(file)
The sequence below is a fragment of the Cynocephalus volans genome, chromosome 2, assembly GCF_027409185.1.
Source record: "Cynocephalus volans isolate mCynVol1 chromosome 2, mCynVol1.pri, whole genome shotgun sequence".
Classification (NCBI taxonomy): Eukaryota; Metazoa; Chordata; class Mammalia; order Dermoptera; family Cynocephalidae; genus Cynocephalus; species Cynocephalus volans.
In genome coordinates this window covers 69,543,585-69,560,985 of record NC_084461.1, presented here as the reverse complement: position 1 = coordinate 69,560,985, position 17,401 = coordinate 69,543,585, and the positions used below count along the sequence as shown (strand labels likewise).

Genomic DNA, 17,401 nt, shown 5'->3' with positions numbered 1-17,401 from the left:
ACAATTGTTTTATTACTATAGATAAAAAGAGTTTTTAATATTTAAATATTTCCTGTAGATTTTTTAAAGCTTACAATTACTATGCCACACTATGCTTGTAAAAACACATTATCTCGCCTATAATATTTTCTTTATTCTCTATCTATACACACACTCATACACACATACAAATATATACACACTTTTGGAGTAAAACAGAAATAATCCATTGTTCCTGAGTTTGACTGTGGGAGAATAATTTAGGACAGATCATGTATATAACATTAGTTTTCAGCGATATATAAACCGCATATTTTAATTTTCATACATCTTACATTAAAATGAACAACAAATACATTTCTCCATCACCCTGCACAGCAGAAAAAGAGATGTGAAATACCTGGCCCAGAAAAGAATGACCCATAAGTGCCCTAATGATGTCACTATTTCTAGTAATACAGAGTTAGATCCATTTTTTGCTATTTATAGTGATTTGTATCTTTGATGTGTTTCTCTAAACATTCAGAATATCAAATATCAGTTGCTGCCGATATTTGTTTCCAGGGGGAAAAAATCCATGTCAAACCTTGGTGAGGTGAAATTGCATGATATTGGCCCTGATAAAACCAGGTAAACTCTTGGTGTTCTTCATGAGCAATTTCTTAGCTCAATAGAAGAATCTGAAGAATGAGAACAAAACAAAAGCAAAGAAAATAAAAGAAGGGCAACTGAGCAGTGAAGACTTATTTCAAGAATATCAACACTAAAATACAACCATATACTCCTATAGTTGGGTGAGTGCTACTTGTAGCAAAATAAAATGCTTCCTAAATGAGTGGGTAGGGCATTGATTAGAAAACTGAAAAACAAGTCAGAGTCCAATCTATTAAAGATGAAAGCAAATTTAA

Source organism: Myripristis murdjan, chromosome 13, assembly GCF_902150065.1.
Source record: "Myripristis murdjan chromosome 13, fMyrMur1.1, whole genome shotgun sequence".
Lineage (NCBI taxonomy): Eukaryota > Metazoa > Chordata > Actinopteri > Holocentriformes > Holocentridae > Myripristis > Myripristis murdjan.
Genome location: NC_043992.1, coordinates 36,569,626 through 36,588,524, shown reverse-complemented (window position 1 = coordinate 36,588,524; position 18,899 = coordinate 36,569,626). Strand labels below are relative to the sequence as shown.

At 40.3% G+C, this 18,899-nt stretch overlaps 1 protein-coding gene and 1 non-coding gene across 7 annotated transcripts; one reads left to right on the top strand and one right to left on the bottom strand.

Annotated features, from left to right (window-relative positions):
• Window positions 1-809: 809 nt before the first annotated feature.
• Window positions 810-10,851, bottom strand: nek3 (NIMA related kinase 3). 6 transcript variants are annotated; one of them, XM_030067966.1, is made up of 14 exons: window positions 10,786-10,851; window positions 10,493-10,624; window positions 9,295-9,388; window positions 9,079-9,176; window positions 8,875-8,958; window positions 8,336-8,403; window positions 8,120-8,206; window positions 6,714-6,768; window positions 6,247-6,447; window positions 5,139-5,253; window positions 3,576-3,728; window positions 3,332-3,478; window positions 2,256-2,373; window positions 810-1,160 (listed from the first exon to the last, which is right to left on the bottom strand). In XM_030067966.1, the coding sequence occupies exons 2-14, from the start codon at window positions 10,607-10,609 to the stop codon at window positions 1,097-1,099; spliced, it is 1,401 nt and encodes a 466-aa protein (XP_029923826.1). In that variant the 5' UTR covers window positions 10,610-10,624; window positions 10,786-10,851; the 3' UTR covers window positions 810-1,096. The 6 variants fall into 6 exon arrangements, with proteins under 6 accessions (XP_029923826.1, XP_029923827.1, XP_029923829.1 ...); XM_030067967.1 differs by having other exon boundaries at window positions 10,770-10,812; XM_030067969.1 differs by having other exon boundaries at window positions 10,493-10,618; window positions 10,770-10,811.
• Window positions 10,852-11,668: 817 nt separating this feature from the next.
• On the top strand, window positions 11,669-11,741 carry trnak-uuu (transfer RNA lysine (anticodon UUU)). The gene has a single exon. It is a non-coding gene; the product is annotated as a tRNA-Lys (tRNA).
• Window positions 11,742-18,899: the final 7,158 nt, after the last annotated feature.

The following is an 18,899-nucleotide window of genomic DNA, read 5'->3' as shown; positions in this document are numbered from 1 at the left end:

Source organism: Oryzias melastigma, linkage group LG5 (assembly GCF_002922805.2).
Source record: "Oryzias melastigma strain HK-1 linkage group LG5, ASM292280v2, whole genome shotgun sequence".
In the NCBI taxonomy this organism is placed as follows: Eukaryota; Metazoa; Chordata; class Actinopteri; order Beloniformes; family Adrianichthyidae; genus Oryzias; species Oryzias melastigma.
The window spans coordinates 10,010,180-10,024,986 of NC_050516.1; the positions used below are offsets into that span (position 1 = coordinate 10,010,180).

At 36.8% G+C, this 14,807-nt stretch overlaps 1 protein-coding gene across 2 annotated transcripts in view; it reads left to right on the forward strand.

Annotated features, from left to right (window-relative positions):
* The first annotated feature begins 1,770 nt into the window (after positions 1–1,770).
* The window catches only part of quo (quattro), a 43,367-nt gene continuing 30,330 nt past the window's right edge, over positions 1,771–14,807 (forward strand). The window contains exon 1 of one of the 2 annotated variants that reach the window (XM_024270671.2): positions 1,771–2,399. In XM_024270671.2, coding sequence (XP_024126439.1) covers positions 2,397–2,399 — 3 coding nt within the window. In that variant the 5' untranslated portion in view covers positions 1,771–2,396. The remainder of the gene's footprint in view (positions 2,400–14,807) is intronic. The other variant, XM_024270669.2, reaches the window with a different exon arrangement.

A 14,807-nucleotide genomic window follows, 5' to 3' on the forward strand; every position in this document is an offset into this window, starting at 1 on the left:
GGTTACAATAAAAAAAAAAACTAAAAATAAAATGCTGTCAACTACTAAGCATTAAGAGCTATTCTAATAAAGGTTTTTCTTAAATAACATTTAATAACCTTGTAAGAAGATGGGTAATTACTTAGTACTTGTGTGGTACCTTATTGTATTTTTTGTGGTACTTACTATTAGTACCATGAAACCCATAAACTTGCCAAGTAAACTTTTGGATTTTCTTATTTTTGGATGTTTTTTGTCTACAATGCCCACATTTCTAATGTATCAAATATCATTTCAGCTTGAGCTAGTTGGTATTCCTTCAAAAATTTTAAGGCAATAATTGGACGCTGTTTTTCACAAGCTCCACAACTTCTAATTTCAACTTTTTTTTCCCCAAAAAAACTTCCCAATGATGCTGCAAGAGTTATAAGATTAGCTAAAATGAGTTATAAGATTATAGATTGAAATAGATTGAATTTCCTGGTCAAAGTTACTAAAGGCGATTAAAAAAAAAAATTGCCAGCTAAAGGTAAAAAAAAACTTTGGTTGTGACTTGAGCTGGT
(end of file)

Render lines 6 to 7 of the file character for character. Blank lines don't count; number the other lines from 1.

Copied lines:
ACAATTGTTTTATTACTATAGATAAAAAGAGTTTTTAATATTTAAATATTTCCTGTAGATTTTTTAAAGCTTACAATTACTATGCCACACTATGCTTGTAAAAACACATTATCTCGCCTATAATATTTTCTTTATTCTCTATCTATACACACACTCATACACACATACAAATATATACACACTTTTGGAGTAAAACAGAAATAATCCATTGTTCCTGAGTTTGACTGTGGGAGAATAATTTAGGACAGATCATGTATATAACATTAGTTTTCAGCGATATATAAACCGCATATTTTAATTTTCATACATCTTACATTAAAATGAACAACAAATACATTTCTCCATCACCCTGCACAGCAGAAAAAGAGATGTGAAATACCTGGCCCAGAAAAGAATGACCCATAAGTGCCCTAATGATGTCACTATTTCTAGTAATACAGAGTTAGATCCATTTTTTGCTATTTATAGTGATTTGTATCTTTGATGTGTTTCTCTAAACATTCAGAATATCAAATATCAGTTGCTGCCGATATTTGTTTCCAGGGGGAAAAAATCCATGTCAAACCTTGGTGAGGTGAAATTGCATGATATTGGCCCTGATAAAACCAGGTAAACTCTTGGTGTTCTTCATGAGCAATTTCTTAGCTCAATAGAAGAATCTGAAGAATGAGAACAAAACAAAAGCAAAGAAAATAAAAGAAGGGCAACTGAGCAGTGAAGACTTATTTCAAGAATATCAACACTAAAATACAACCATATACTCCTATAGTTGGGTGAGTGCTACTTGTAGCAAAATAAAATGCTTCCTAAATGAGTGGGTAGGGCATTGATTAGAAAACTGAAAAACAAGTCAGAGTCCAATCTATTAAAGATGAAAGCAAATTTAA

Source organism: Myripristis murdjan, chromosome 13, assembly GCF_902150065.1.